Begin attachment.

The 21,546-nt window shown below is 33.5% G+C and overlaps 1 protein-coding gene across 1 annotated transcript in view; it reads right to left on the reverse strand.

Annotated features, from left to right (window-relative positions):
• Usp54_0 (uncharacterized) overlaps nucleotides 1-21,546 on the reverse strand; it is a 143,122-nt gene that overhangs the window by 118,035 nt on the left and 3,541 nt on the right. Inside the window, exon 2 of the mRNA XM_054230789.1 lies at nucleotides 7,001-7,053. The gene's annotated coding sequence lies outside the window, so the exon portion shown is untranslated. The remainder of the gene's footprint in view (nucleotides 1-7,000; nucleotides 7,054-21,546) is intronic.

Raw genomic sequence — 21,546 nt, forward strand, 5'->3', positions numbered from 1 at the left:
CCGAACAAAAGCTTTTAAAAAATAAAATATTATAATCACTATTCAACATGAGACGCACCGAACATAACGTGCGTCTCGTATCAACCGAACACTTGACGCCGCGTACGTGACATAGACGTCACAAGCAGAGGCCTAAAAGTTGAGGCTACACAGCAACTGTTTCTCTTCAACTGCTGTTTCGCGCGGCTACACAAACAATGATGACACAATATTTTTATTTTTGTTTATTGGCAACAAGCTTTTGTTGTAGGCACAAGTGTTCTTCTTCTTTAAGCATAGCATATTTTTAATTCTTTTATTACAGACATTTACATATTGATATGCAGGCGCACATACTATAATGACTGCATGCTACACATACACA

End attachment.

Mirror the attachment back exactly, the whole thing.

The 21,546-nt window shown below is 33.5% G+C and overlaps 1 protein-coding gene across 1 annotated transcript in view; it reads right to left on the reverse strand.

Annotated features, from left to right (window-relative positions):
• Usp54_0 (uncharacterized) overlaps nucleotides 1-21,546 on the reverse strand; it is a 143,122-nt gene that overhangs the window by 118,035 nt on the left and 3,541 nt on the right. Inside the window, exon 2 of the mRNA XM_054230789.1 lies at nucleotides 7,001-7,053. The gene's annotated coding sequence lies outside the window, so the exon portion shown is untranslated. The remainder of the gene's footprint in view (nucleotides 1-7,000; nucleotides 7,054-21,546) is intronic.

Raw genomic sequence — 21,546 nt, forward strand, 5'->3', positions numbered from 1 at the left:
CCGAACAAAAGCTTTTAAAAAATAAAATATTATAATCACTATTCAACATGAGACGCACCGAACATAACGTGCGTCTCGTATCAACCGAACACTTGACGCCGCGTACGTGACATAGACGTCACAAGCAGAGGCCTAAAAGTTGAGGCTACACAGCAACTGTTTCTCTTCAACTGCTGTTTCGCGCGGCTACACAAACAATGATGACACAATATTTTTATTTTTGTTTATTGGCAACAAGCTTTTGTTGTAGGCACAAGTGTTCTTCTTCTTTAAGCATAGCATATTTTTAATTCTTTTATTACAGACATTTACATATTGATATGCAGGCGCACATACTATAATGACTGCATGCTACACATACACA